Allowing a Silverlight application to be executed as an OOB is very easy. We just need to tick a checkbox in the project settings. Let's see how to do it.

First, create a new Silverlight application called 01_Simple_OOB_App. In the MainPage, a text block must be added displaying the message Simple OOB App. When you execute it, it will look as a standard in-browser application, as shown in the following screenshot:

3548EN_06_02_OOB

In order to enable OOB mode, follow these steps:

1. Right-click on the Silverlight project root. When the context menu is displayed, click on Properties:

3548EN_06_03_OOB

2. Select the Silverlight tab and tick the checkbox with the message Enable running application out of the browser:

3548EN_06_04_OOB

3. When executing the application, it still runs in the browser but, if we right-click on it, there will be a new option Install 01_Simple_OOB Application onto this computer… in the context menu, as shown in the following screenshot:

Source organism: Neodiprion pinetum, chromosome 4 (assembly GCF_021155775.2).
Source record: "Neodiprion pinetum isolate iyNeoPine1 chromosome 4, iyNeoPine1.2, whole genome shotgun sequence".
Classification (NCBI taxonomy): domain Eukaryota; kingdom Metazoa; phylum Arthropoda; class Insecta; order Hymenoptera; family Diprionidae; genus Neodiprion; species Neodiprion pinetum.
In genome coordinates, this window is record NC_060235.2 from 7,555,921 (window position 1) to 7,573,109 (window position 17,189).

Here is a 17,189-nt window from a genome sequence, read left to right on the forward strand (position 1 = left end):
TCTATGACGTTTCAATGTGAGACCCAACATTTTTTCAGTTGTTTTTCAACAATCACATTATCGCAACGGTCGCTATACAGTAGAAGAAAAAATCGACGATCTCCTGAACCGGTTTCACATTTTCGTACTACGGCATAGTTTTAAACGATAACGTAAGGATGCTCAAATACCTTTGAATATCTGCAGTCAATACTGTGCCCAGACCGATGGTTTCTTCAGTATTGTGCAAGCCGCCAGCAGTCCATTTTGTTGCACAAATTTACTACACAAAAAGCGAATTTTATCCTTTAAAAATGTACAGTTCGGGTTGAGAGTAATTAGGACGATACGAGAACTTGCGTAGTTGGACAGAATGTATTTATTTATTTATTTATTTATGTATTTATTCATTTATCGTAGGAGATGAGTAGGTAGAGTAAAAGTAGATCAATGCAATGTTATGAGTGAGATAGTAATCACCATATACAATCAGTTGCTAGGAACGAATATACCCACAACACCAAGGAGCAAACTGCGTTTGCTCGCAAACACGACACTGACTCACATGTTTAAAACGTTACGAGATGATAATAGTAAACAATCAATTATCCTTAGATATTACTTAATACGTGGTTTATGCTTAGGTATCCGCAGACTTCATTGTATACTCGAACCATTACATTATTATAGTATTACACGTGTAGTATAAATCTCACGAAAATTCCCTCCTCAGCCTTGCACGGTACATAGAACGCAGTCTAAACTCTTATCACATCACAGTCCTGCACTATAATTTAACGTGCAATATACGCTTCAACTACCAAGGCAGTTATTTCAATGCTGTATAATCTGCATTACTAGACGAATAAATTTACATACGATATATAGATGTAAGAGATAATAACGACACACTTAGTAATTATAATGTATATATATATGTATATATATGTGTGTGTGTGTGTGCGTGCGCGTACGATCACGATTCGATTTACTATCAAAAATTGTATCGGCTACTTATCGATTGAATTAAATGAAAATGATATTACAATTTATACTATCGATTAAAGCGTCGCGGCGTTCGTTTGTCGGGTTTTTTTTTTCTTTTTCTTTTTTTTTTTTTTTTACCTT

3548EN_06_05_OOB

4. If we click on that option, we get a message prompt asking to install the app, as shown in the following screenshot:

3548EN_06_06_OOB

5. Once we click OK, the application is installed and ready to be used as OOB.

3548EN_06_07_OOB

It is great to use apps as a final user, but what happens with developers? In case we want to debug our OOB application, will we have to install it every time we run the environment? Of course not. In the project properties (Context menu | Properties), the Debug tab allows us to choose that the application starts up straight in OOB mode (the Silverlight project will have to be chosen as a start-up project):

3548EN_06_08_OOB

Enhancing the experience—tooling up and updating